WMU News

Global economic woes are far from American consumers' thoughts

November 19, 1998

KALAMAZOO -- The economic troubles plaguing southeast Asia and Russia have barely dented American consumers' shopping enthusiasm. According to Dr. Christopher Korth, WMU professor of finance and commercial law and an expert on international business, Americans are "on a spending spree." "The stores are pretty optimistic that they will see a three to five percent increase this Christmas," he says. "The American economy is being driven by consumer spending right now. Part of that is a result of the 'wealth' factor where people feel wealthier because of the increase in stock prices. People are worried about jobs, but they don't seem to be worried about their jobs. They hear of layoffs, but it doesn't worry them." Korth warns however, that the aggressive spending can't continue indefinitely. "Last month the U.S. had a negative savings rate, which is unprecedented in American history," he notes. This means people are spending more than they are saving. And unlike other seasonal ailments, Americans don't seem too concerned about catching the economic flu. "There isn't a widespread perception among American consumers of risk from overseas," says Korth. "The economic troubles in Asia and Russia don't bother people in Dowagiac. They don't think these problems affect them." Korth can be contacted at (616) 387-5371.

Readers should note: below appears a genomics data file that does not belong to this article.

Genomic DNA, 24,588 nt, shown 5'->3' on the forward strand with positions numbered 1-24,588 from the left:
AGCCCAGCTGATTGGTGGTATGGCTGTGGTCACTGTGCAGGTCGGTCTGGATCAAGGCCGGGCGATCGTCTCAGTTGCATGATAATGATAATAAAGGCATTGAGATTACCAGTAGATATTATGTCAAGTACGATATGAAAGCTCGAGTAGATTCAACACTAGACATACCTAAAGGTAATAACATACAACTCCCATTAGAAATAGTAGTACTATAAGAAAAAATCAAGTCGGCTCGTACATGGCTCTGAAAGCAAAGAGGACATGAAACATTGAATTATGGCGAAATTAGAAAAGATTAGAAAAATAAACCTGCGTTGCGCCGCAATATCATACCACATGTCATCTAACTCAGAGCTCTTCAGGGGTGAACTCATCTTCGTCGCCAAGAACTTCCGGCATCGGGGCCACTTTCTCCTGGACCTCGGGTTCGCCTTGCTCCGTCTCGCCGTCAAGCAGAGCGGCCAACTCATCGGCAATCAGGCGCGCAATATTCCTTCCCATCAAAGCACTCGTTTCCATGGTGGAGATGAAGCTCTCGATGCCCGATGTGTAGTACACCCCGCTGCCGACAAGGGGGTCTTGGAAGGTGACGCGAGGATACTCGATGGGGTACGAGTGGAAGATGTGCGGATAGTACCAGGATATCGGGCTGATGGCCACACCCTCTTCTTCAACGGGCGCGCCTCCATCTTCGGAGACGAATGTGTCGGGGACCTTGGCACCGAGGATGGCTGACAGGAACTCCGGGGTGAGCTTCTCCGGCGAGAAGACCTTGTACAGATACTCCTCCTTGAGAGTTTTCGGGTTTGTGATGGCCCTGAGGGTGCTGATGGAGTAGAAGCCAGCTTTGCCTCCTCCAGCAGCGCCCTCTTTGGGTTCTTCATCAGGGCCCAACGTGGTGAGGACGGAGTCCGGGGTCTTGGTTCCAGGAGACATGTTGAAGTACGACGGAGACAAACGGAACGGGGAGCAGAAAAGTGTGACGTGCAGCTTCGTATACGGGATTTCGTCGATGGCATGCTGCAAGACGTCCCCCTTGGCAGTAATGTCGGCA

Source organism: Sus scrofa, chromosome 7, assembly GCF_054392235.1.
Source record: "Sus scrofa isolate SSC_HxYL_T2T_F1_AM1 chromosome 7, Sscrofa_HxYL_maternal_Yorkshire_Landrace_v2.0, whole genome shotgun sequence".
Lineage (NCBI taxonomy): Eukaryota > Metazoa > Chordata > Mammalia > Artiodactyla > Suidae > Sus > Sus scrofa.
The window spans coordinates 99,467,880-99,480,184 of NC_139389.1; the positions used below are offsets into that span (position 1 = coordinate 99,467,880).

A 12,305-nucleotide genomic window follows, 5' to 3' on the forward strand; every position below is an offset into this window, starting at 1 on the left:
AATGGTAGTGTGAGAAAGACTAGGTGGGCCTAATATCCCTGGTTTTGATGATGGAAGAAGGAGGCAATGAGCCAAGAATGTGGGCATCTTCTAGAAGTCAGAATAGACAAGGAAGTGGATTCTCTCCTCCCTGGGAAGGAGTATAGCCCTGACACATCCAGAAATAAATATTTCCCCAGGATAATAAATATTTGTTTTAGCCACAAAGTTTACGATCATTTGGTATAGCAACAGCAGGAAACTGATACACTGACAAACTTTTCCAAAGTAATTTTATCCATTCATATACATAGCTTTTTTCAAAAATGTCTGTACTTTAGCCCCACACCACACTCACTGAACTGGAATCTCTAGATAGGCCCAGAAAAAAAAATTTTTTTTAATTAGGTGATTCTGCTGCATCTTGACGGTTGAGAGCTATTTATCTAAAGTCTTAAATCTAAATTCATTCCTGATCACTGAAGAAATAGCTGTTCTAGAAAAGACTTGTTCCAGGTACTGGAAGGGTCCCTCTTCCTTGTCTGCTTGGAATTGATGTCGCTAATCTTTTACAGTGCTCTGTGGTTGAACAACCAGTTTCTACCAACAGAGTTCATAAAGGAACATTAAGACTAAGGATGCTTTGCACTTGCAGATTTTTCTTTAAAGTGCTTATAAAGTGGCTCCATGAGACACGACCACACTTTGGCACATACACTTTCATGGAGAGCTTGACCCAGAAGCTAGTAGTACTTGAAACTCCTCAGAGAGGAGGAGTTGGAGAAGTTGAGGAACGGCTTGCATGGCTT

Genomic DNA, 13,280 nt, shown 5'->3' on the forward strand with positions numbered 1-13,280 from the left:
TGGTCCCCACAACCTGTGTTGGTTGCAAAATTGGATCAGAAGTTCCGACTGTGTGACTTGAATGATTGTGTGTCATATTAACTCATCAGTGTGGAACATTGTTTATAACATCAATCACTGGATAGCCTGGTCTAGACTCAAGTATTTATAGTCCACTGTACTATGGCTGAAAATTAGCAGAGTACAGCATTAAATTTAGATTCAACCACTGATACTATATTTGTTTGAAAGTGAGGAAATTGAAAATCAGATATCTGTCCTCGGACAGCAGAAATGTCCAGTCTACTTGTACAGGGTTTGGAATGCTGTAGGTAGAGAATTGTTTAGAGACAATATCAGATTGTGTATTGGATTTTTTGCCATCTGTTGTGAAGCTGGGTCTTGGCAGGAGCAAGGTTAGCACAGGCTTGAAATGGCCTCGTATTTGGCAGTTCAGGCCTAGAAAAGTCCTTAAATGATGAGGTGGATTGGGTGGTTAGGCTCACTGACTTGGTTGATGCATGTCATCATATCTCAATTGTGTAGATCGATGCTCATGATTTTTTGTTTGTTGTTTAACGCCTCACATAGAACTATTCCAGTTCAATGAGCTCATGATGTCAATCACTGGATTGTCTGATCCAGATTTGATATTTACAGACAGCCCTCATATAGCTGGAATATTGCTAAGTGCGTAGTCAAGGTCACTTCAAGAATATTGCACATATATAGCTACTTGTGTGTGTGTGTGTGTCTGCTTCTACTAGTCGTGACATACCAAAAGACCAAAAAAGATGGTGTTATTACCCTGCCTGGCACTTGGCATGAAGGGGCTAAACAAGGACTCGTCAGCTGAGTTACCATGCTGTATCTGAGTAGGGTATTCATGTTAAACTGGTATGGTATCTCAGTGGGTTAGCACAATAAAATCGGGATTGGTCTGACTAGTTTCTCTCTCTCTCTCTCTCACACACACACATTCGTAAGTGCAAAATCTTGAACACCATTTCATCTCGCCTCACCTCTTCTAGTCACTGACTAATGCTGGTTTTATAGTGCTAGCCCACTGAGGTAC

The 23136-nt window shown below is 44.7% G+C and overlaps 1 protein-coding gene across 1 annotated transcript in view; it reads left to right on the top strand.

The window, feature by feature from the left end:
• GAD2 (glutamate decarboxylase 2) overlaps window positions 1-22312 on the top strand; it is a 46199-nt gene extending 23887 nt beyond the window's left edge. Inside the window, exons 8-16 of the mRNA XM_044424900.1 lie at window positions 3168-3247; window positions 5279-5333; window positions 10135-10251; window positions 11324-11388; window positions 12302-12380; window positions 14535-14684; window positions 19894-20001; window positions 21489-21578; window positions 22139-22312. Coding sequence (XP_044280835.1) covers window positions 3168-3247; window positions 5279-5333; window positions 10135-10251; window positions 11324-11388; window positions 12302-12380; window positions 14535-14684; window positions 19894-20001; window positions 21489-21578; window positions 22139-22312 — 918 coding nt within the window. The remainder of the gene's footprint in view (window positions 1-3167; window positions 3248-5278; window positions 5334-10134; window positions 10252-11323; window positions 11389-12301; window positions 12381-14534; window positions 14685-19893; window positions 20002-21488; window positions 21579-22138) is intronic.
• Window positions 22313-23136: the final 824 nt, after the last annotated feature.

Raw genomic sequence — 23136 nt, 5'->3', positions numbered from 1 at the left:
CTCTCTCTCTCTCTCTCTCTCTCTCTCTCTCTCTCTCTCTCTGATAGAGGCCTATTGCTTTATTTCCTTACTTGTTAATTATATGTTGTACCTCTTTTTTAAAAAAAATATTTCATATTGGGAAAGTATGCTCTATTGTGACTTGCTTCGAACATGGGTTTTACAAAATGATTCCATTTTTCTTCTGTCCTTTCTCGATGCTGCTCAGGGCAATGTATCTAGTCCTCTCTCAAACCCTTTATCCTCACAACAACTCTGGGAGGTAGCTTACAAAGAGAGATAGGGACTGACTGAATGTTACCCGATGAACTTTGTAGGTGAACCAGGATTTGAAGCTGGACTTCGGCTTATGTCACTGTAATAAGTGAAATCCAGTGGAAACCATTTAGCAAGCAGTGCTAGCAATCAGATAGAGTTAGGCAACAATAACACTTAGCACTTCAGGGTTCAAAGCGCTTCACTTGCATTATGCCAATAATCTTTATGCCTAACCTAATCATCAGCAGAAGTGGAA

Media contact: Marie Lee, 616 387-8400, marie.lee@wmich.edu

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